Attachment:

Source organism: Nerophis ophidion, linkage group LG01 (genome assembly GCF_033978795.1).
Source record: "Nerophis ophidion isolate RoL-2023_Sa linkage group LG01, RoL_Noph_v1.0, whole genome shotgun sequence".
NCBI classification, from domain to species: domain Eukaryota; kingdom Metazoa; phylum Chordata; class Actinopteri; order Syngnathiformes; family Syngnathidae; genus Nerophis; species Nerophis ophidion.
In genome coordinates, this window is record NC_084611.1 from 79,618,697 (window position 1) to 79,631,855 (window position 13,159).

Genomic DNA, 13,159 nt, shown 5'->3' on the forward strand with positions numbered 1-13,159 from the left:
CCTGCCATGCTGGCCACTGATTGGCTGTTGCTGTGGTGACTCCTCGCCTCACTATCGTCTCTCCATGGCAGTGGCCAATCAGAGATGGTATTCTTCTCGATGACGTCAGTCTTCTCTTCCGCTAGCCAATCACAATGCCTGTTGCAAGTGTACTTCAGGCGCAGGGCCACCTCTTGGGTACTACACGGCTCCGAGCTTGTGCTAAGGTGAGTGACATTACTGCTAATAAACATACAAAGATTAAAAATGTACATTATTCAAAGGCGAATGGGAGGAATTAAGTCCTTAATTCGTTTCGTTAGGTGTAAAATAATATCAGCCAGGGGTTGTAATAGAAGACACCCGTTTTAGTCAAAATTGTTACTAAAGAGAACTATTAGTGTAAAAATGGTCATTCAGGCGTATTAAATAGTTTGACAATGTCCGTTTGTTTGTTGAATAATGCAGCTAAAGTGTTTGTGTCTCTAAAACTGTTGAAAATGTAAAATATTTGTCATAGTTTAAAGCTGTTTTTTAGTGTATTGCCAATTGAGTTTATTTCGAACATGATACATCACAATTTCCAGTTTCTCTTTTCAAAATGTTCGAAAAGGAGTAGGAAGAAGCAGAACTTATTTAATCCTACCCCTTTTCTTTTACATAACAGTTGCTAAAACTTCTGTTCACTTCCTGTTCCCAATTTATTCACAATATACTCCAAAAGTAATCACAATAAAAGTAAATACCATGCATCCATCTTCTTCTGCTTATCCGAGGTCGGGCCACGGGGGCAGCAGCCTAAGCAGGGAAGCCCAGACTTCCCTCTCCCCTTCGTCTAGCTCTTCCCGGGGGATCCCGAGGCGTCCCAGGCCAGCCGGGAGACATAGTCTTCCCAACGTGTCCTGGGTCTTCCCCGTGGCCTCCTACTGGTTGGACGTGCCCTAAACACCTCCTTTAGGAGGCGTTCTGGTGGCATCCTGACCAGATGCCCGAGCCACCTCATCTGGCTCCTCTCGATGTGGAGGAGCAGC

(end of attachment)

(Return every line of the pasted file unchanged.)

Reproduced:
Source organism: Nerophis ophidion, linkage group LG01 (genome assembly GCF_033978795.1).
Source record: "Nerophis ophidion isolate RoL-2023_Sa linkage group LG01, RoL_Noph_v1.0, whole genome shotgun sequence".
NCBI classification, from domain to species: domain Eukaryota; kingdom Metazoa; phylum Chordata; class Actinopteri; order Syngnathiformes; family Syngnathidae; genus Nerophis; species Nerophis ophidion.
In genome coordinates, this window is record NC_084611.1 from 79,618,697 (window position 1) to 79,631,855 (window position 13,159).

Genomic DNA, 13,159 nt, shown 5'->3' on the forward strand with positions numbered 1-13,159 from the left:
CCTGCCATGCTGGCCACTGATTGGCTGTTGCTGTGGTGACTCCTCGCCTCACTATCGTCTCTCCATGGCAGTGGCCAATCAGAGATGGTATTCTTCTCGATGACGTCAGTCTTCTCTTCCGCTAGCCAATCACAATGCCTGTTGCAAGTGTACTTCAGGCGCAGGGCCACCTCTTGGGTACTACACGGCTCCGAGCTTGTGCTAAGGTGAGTGACATTACTGCTAATAAACATACAAAGATTAAAAATGTACATTATTCAAAGGCGAATGGGAGGAATTAAGTCCTTAATTCGTTTCGTTAGGTGTAAAATAATATCAGCCAGGGGTTGTAATAGAAGACACCCGTTTTAGTCAAAATTGTTACTAAAGAGAACTATTAGTGTAAAAATGGTCATTCAGGCGTATTAAATAGTTTGACAATGTCCGTTTGTTTGTTGAATAATGCAGCTAAAGTGTTTGTGTCTCTAAAACTGTTGAAAATGTAAAATATTTGTCATAGTTTAAAGCTGTTTTTTAGTGTATTGCCAATTGAGTTTATTTCGAACATGATACATCACAATTTCCAGTTTCTCTTTTCAAAATGTTCGAAAAGGAGTAGGAAGAAGCAGAACTTATTTAATCCTACCCCTTTTCTTTTACATAACAGTTGCTAAAACTTCTGTTCACTTCCTGTTCCCAATTTATTCACAATATACTCCAAAAGTAATCACAATAAAAGTAAATACCATGCATCCATCTTCTTCTGCTTATCCGAGGTCGGGCCACGGGGGCAGCAGCCTAAGCAGGGAAGCCCAGACTTCCCTCTCCCCTTCGTCTAGCTCTTCCCGGGGGATCCCGAGGCGTCCCAGGCCAGCCGGGAGACATAGTCTTCCCAACGTGTCCTGGGTCTTCCCCGTGGCCTCCTACTGGTTGGACGTGCCCTAAACACCTCCTTTAGGAGGCGTTCTGGTGGCATCCTGACCAGATGCCCGAGCCACCTCATCTGGCTCCTCTCGATGTGGAGGAGCAGC